But maybe more generally, one thing that’s different now compared to earlier in the programme is the level of redemptions we face. We publish all the data on redemptions on our website, so historical redemptions of covered bonds going back right to the start of the programme in 2014 and also, going forward for the next 12 months, month by month. One thing you can see if you look at these numbers is that if you look at the last net purchase phase, from the end of 2014 right through to the end of last year, you can see on average per month the redemptions we have to cover before we can even think about start making net contributions to our targets, that was around €870m on average. Now if you look forward for the next 12 months this jumps up to €2.5bn on average before we can make one euro of contribution to the €20bn. So that’s kind of a big change.

Is the ECB a price-setter or a price-taker? You have all these redemptions to fulfil, you’ve got €20bn a month of net purchases to make, so even if there’s a degree of price sensitivity, it feels like come what may you have to buy that amount every month. How do you exercise any degree of caution over what you’re buying?

When we’re setting targets, particularly for the private sector purchase programmes – CSPP, covered bonds and ABS – we try to do it in a way that we buy more when the market activity is higher. In months where we have high primary market issuance and high secondary market liquidity, we try to purchase a bit more, so as not to have to push things too hard in other months when liquidity and primary market activity is low and the potential for distortion could increase. So we try and go with the market to some degree and you’ll see our purchase activity will vary month to month based on the dynamics in the primary and secondary markets.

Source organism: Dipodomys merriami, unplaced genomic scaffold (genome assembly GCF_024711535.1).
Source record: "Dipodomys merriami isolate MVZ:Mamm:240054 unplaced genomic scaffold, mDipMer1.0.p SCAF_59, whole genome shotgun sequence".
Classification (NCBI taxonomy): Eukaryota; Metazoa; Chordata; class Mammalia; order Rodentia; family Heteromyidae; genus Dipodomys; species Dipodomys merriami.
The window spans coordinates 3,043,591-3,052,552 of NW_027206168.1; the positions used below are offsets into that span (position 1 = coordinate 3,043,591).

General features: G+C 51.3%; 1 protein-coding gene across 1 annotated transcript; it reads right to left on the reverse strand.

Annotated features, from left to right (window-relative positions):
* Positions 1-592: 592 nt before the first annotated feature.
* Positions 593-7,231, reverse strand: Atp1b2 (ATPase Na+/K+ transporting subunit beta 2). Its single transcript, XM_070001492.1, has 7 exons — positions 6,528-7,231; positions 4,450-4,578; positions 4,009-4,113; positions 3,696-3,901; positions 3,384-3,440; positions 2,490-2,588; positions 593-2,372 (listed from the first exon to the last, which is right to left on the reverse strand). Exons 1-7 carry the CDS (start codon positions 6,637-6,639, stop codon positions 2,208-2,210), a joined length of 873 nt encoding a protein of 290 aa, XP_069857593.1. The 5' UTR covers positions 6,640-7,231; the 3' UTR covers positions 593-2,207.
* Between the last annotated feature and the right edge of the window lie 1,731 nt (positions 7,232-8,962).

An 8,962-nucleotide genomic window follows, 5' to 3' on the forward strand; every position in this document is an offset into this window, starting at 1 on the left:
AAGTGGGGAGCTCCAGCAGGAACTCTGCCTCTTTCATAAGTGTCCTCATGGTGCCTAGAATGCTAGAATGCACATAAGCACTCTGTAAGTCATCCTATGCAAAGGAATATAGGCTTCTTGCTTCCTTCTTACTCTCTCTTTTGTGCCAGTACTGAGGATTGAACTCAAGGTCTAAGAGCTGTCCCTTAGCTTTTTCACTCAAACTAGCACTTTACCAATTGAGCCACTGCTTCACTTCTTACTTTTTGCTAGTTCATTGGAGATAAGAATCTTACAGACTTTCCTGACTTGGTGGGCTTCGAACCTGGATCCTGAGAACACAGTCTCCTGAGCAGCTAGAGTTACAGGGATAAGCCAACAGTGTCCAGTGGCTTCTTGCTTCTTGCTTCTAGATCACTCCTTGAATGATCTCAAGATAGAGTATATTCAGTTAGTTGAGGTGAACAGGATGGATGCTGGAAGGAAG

In addition, the overall €20bn a month, this isn’t €20bn every single month, this is €20bn on average over the course of the programme. So just as in the past when we’ve been doing €60bn or €80bn or whatever, this will vary, so that in the likes of August or December we’re going to drop down a little bit probably and then just make up for it in other months. Again, it’s all about being as market neutral as possible and minimising any potential for distortion insofar as we can. So yes, we’ll change the share to take account of the kind of market dynamics and also the overall level to take account of the market dynamics.

In terms of being a price-setter or going with the market price, we go with market prices. If we can’t trade on market prices in a particular pocket of the market, we’re not forced to. We’re adaptable. We can look at other market pockets and we can be flexible over time.